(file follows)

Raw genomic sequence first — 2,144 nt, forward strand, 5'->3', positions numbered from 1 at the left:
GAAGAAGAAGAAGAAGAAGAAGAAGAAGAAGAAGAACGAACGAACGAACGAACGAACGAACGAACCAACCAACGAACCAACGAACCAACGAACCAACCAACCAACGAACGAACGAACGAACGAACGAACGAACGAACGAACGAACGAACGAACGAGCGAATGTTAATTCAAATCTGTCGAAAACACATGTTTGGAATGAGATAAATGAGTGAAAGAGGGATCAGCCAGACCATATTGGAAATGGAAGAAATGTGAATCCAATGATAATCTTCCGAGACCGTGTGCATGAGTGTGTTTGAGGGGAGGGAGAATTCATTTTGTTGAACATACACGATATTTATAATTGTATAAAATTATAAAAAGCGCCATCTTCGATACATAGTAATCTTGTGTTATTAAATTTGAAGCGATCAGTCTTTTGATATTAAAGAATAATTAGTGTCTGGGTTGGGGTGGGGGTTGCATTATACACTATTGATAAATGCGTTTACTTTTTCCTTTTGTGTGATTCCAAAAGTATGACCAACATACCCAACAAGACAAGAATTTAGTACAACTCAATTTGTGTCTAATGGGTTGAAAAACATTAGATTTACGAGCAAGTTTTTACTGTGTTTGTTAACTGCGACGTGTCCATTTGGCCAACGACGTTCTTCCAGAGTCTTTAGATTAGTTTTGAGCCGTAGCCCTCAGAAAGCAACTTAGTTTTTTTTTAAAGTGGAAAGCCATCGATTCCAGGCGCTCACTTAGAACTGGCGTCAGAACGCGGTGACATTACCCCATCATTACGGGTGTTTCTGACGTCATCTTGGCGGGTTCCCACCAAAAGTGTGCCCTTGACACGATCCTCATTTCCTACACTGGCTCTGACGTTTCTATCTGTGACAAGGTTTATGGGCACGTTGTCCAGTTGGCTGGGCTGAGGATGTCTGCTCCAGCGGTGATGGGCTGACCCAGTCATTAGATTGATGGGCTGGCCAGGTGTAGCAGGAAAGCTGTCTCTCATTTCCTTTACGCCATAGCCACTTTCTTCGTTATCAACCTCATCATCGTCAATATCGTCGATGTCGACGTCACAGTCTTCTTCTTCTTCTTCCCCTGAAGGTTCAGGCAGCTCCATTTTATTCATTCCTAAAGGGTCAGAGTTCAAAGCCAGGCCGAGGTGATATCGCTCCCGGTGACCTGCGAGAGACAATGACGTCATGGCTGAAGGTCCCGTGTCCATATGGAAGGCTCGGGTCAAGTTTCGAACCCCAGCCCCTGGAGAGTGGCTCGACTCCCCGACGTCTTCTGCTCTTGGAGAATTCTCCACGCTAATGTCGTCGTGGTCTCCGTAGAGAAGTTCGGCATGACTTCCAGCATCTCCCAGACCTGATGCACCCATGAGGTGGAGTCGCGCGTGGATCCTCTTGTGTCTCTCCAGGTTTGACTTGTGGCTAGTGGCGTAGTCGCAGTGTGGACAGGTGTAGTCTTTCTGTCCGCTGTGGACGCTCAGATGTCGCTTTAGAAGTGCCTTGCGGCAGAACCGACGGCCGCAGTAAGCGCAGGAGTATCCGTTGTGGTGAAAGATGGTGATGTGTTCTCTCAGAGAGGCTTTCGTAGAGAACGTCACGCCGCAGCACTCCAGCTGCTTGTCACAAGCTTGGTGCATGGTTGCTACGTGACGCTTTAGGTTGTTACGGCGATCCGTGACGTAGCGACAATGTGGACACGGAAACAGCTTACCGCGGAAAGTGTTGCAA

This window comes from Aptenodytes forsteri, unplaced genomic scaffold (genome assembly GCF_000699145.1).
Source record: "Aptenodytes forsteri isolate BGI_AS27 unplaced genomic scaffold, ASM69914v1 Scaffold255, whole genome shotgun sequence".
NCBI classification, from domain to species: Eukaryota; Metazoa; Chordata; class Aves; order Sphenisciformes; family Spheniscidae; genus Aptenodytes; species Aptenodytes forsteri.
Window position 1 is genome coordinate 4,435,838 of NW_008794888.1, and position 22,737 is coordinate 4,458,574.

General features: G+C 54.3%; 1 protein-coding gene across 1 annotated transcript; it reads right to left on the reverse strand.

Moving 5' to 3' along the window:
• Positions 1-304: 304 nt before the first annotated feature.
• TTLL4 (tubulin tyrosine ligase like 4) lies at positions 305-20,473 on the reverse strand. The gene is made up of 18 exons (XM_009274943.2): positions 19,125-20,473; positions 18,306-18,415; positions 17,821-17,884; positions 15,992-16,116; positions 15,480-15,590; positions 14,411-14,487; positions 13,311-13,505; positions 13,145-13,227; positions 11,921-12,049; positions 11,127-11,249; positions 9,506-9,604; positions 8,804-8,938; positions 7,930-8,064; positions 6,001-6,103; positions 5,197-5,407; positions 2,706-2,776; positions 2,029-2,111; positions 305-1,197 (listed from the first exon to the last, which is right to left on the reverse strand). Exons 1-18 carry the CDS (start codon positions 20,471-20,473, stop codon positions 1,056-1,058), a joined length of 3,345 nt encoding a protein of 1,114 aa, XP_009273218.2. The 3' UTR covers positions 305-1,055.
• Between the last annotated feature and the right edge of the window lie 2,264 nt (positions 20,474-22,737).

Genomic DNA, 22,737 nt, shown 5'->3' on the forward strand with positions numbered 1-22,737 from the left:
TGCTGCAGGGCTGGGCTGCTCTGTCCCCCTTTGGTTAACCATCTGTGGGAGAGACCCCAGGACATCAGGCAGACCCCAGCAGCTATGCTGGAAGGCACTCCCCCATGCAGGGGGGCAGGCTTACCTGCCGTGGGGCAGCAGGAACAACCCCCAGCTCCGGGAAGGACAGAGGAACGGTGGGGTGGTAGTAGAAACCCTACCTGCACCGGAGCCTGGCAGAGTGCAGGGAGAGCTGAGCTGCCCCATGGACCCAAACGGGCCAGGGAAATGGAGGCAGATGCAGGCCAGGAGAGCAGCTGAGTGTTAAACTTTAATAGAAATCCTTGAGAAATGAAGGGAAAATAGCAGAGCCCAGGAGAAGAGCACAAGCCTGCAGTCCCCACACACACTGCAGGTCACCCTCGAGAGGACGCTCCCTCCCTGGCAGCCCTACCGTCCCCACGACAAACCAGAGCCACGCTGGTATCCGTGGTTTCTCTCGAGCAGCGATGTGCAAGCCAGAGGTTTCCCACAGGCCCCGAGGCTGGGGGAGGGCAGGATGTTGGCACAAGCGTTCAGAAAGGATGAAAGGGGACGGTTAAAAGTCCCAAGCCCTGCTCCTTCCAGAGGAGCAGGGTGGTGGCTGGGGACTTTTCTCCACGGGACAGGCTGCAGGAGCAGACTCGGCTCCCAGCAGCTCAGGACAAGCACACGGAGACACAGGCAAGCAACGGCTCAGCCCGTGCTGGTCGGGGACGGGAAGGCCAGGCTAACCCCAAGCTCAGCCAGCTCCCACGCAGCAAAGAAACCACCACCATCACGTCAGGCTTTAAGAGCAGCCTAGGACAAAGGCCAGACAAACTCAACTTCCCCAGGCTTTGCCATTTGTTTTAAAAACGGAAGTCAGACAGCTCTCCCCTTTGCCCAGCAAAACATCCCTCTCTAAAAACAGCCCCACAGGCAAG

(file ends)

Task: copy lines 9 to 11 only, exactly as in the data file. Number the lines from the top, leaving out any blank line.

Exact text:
• Positions 1-304: 304 nt before the first annotated feature.
• TTLL4 (tubulin tyrosine ligase like 4) lies at positions 305-20,473 on the reverse strand. The gene is made up of 18 exons (XM_009274943.2): positions 19,125-20,473; positions 18,306-18,415; positions 17,821-17,884; positions 15,992-16,116; positions 15,480-15,590; positions 14,411-14,487; positions 13,311-13,505; positions 13,145-13,227; positions 11,921-12,049; positions 11,127-11,249; positions 9,506-9,604; positions 8,804-8,938; positions 7,930-8,064; positions 6,001-6,103; positions 5,197-5,407; positions 2,706-2,776; positions 2,029-2,111; positions 305-1,197 (listed from the first exon to the last, which is right to left on the reverse strand). Exons 1-18 carry the CDS (start codon positions 20,471-20,473, stop codon positions 1,056-1,058), a joined length of 3,345 nt encoding a protein of 1,114 aa, XP_009273218.2. The 3' UTR covers positions 305-1,055.
• Between the last annotated feature and the right edge of the window lie 2,264 nt (positions 20,474-22,737).